Saturday, October 29, 2011

A metronomic discovery

As a constant metronome user, I am inseparable from my little Korg credit card sized metronome (which was a very thoughtful gift from a student).  That will never change.  However, I discovered a great online metronome which is perfect for practicing with other musicians.   David Thomas, principal clarinetist of the Columbus Symphony and I are preparing to perform the Strauss Duet Concertino for Clarinet and Bassoon with String Orchestra and Harp.  We've been using this online metronome to ensure that we can both hear it clearly.  (We grew weary of passing  the little metronome back and forth, taking turns being the one who could hear it.)  Even through modest computer speakers, this metronome can be very loud and impossible to ignore.  When practicing by myself I sometimes prefer to use the online metronome just because it is so imposing.  I'll definitely use it during chamber music rehearsals from now on - it will be great for keeping quartets and even quintets in line!


Wednesday, October 26, 2011

Carmina Burana

Carl Orff's best-known work Carmina Burana is one of the most enduring masterpieces of the 20th century.  Its driving rhythms and simple (for 20th century) harmonies appeal to just about everyone - even those who think they don't like classical music!  A couple of weeks ago, the Columbus Symphony Orchestra and Chorus performed Carmina Burana under the direction of our Music Director Jean-Marie Zeitouni.

For bassoonists, Carmina Burana provides great challenge in #12 Cignus Ustus Cantat (The Roast Swan).  The following video of the Berlin Philharmonic with tenor Lawrence Brownlee conducted by Simon Rattle starts with the famous swan song bassoon solo:

12. Cignus ustus cantat (The Roast Swan)

Olim lacus colueram,Once I lived on lakes,
olim pulcher extiteram,once I looked beautiful
dum cignus ego fueram.when I was a swan.
   (Male chorus)
Miser, miser!Misery me!
modo nigerNow black
et ustus fortiter!and roasting fiercely!
Girat, regirat garcifer;The servant is turning me on the spit;
me rogus urit fortiter;I am burning fiercely on the pyre:
propinat me nunc dapifer,the steward now serves me up.
   (Male Chorus)
Miser, miser!Misery me!
modo nigerNow black
et ustus fortiter!and roasting fiercely!
Nunc in scutella iaceo,Now I lie on a plate,
et volitare nequeoand cannot fly anymore,
dentes frendentes video:I see bared teeth:
   (Male Chorus)
Miser, miser!Misery me!
modo nigerNow black
et ustus fortiter!and roasting fiercely!

The bassoon solo begins on high D and ends on a loud low C.  As bassoonists know, it is easier to slur than to articulate in the extreme high range, and this solo requires articulation of high D, high C# and high C.  That, along with the low C, is challenging.  This is the only solo in the orchestral literature for which I would consider using a high bocal.  (For every other solo, I just use my everyday Heckel CC1 bocal.)  The reason I'd consider using a special bocal for Carmina Burana is because high note bocals assist with articulation in the high range.  The problem is, high bocals do not assist with the low C!!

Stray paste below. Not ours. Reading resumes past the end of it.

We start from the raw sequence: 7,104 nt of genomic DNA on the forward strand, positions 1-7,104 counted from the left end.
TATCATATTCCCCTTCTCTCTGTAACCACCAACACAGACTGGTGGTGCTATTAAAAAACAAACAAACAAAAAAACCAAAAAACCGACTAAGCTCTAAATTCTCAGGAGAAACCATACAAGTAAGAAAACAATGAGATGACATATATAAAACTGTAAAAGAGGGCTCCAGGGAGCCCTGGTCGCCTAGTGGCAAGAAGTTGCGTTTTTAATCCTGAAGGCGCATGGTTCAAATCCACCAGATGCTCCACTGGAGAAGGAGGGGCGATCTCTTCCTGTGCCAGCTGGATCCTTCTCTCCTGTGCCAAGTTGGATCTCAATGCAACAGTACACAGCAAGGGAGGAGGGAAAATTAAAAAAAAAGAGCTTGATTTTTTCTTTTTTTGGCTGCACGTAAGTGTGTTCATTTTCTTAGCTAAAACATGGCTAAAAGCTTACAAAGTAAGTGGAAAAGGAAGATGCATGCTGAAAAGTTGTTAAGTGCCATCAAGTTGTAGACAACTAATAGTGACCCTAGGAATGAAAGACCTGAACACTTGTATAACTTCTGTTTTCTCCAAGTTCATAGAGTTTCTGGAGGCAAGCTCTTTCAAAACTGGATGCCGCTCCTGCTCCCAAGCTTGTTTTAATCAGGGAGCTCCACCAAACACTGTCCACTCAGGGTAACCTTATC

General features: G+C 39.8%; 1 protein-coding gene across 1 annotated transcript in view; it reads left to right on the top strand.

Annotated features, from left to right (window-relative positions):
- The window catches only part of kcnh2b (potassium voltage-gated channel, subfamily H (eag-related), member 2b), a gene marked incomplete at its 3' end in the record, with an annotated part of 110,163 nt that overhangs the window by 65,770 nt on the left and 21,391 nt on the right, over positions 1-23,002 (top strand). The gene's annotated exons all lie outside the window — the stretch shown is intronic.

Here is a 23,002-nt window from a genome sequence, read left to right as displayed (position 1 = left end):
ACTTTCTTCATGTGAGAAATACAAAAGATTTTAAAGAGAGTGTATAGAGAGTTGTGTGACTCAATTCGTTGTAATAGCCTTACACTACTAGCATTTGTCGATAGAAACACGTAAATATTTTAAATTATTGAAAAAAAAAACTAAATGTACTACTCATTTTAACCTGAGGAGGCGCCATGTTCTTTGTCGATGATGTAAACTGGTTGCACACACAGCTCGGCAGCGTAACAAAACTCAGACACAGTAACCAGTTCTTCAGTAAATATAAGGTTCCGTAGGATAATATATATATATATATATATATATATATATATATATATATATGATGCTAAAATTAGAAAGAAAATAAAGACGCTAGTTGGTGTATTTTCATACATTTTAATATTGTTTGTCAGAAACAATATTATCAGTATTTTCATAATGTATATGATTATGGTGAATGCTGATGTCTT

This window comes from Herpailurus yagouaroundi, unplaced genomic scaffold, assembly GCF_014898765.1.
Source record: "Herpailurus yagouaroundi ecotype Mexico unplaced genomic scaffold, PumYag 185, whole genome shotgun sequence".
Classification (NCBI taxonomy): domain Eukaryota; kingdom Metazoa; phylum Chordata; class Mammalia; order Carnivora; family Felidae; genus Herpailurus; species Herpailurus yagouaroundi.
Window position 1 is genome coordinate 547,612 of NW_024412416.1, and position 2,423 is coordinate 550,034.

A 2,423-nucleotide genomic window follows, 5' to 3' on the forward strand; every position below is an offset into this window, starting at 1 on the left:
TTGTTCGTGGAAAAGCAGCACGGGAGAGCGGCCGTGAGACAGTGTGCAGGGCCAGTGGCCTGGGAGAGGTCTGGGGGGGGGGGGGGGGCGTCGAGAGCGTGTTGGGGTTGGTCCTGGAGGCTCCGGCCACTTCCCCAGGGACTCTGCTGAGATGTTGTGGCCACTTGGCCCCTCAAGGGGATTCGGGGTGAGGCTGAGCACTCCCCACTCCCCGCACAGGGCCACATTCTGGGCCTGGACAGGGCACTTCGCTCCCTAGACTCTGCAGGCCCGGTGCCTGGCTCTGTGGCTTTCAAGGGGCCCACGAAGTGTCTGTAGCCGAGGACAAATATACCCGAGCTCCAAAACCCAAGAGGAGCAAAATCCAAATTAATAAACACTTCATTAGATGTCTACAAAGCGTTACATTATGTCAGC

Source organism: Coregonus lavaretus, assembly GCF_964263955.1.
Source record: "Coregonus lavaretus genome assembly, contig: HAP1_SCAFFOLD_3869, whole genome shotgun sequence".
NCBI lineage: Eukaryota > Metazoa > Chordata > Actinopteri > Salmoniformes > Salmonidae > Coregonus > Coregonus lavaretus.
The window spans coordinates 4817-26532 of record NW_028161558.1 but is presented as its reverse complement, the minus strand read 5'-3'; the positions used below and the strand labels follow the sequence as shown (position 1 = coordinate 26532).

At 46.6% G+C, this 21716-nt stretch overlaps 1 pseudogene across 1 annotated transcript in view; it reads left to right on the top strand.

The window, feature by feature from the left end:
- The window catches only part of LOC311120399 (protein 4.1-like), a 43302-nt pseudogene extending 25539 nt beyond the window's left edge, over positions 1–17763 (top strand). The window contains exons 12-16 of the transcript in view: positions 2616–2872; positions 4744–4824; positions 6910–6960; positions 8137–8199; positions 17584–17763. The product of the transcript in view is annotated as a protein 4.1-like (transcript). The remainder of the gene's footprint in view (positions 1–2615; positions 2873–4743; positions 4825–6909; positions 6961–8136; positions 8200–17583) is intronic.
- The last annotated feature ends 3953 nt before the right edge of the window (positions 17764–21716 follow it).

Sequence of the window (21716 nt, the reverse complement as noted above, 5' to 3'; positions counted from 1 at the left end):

As usual, I began preparing the solo several weeks in advance.  I always approach as a beginner would, as if I had never played the piece before.  That's the only way to ensure the best possible performance, since many factors undoubtedly will have changed since the last performance.  The other musicians, the hall, the conductor, the interpretation, the soloists - so many things will be or could be different.  In my case, even the bassoon is different since I am now playing on a new 15,000 series Heckel.

The first factor I tested was the bocal.  In the past I used my high bocal, but I did not want to assume that it would be the best option this time.  The decision was not obvious, since my regular Heckel CC1 played the solo fairly reliably.  The one thing that bothered me was that the articulation was not as clear in the extreme high range, so I ended up choosing my Allgood brand high bocal.

The next factor to consider was fingerings.  I often consult with my Cooper/Toplansky The Essentials of Bassoon Technique when preparing orchestral parts.  I think it's beneficial to keep an open mind about fingerings.  High note fingerings especially have to be flexible, in my opinion.  I had to decide which left thumb keys to use for high C and C# in the solo for the best possible sound and pitch.  There were also several high D fingerings to test.  I go through such fingering analysis every time I prepare a solo.  That's one reason why I start early - it takes time to incorporate the chosen fingerings.

The reed is also critical.  The bocal and fingerings are useless without the right reed.  For this particular piece, precious few reeds can do the job.  I went through a significant number of reeds in the search for the ideal Carmina Burana reed.  How many?   Well, I thought a photo of the rejected reeds might be effective: